Newspaper article The Christian Science Monitor

In East Asia, Many Peoples Seek Statehood

Newspaper article The Christian Science Monitor

In East Asia, Many Peoples Seek Statehood

Article excerpt

EAST Asia, like East Europe and the Balkans, is home to many stateless nations - peoples who have lost sovereignty and are part of larger political entities. Concern that a "new world order" may cast present political boundaries in cement is prompting struggles by these little-known groups for autonomy or complete independence.

The crumbling USSR is confronted by strong national awareness movements throughout the northeast. The most prominent is the Kurile Islands, a part of Japan annexed by Stalin in 1945. A similar problem is Sakhalin Island, where autonomy is sought by many nations. One, the 4,000-strong Nivkhi, played a major role in organizing the "Numerically Smaller Nations of the USSR."

In 1990 these nations created the Association of Far North Peoples to defend against Russification and environmental destruction. The Yakut claim to ownership of all natural resources on their land is an example of newfound political strength among the northern nations. Meanwhile, autonomy is the goal of both the Chukchis, living on the extreme east edge of Asia, and of the Koryats on Kamchatka Peninsula.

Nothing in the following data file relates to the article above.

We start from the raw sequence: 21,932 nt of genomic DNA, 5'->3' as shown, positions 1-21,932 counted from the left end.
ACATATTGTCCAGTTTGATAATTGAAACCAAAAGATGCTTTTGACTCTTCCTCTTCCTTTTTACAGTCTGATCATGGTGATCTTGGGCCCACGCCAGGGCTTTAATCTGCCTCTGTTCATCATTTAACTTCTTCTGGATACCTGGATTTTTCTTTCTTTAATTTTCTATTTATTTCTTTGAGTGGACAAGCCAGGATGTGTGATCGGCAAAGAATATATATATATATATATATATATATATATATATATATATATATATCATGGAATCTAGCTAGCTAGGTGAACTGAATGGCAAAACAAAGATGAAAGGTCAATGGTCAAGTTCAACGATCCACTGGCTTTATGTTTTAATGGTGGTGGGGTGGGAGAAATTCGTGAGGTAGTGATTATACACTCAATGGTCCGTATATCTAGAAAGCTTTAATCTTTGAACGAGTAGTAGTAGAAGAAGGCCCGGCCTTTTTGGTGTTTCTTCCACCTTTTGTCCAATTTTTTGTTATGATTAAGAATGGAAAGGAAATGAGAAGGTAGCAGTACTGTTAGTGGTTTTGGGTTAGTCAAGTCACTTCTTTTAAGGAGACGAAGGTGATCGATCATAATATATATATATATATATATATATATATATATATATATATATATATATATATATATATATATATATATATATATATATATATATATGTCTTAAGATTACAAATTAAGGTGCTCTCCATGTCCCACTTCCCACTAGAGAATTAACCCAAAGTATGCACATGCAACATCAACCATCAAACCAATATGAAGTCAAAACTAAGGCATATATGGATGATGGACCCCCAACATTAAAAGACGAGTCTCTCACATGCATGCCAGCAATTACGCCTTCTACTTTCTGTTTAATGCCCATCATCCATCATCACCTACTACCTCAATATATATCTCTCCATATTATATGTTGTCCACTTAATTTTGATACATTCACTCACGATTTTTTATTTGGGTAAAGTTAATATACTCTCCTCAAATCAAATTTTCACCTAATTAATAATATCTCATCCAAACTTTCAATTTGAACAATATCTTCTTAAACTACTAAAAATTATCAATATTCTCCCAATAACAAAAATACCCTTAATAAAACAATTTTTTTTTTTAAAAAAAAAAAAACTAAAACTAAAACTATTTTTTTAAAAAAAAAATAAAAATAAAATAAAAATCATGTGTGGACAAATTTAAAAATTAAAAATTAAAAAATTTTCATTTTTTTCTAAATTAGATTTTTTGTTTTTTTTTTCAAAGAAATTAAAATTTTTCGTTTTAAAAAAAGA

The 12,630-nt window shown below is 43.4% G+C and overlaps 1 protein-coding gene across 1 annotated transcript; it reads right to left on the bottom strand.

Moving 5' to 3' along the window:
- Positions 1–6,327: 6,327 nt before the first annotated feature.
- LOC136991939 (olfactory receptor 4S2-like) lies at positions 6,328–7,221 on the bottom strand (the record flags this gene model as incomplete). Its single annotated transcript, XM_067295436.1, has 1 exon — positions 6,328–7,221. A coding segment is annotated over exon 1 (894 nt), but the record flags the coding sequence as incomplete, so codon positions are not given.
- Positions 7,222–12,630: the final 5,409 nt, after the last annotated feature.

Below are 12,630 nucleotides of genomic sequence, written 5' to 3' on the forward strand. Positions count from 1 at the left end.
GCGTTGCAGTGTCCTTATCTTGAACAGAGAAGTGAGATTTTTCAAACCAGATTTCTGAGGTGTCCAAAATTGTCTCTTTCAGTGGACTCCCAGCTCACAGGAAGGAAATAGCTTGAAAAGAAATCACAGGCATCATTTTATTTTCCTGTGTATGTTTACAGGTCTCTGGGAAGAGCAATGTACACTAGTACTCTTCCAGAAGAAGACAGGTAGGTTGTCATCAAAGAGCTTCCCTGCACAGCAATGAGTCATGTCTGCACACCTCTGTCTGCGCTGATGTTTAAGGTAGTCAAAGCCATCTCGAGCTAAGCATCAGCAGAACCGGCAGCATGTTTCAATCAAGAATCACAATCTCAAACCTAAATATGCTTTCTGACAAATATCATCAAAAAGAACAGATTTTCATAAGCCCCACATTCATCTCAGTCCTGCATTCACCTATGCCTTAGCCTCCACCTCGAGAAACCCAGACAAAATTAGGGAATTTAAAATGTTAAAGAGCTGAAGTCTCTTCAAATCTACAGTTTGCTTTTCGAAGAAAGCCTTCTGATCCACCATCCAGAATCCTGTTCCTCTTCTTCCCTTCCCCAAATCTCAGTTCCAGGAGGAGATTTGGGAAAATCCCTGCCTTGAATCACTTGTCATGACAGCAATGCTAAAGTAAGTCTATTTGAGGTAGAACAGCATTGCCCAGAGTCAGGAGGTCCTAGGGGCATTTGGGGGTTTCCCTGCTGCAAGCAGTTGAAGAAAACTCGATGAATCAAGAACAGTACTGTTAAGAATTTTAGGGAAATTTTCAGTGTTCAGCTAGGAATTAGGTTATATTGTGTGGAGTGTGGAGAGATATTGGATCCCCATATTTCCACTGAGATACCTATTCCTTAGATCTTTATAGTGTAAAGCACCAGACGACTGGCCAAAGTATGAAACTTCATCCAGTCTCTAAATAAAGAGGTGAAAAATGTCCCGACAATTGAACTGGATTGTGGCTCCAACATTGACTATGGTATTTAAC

The Association of Far North Peoples is pressing the Kremlin and Russia to ratify the 1957 Convention on Protection and Integration of Native Populations in Independent Countries and the 1989 UN Convention on Indigenous and Tribal Peoples in Independent Countries. The treaties give rights to ownership of "native lands" to stateless nations.

China is also a mosaic of nationalities. Along with intra-Sino ethnic feuds (Hunan, Fukien, Shantung, etc.), conflicts between the central government and non-Sino peoples have mushroomed in recent years.

Manchuria, in northeastern China, is a wealthy area that has not forgotten it was sovereign, most recently from 1932 to 1945. Tension in Harbin is fueled when the central government uses this wealth to finance backward regions of sprawling China. Meanwhile, China's Inner Mongolia Autonomous Region, a Mongol- populated territory, would like to reunite with Mongolia (formerly Outer Mongolia), a nation that recently emerged from the clutches of communism. …

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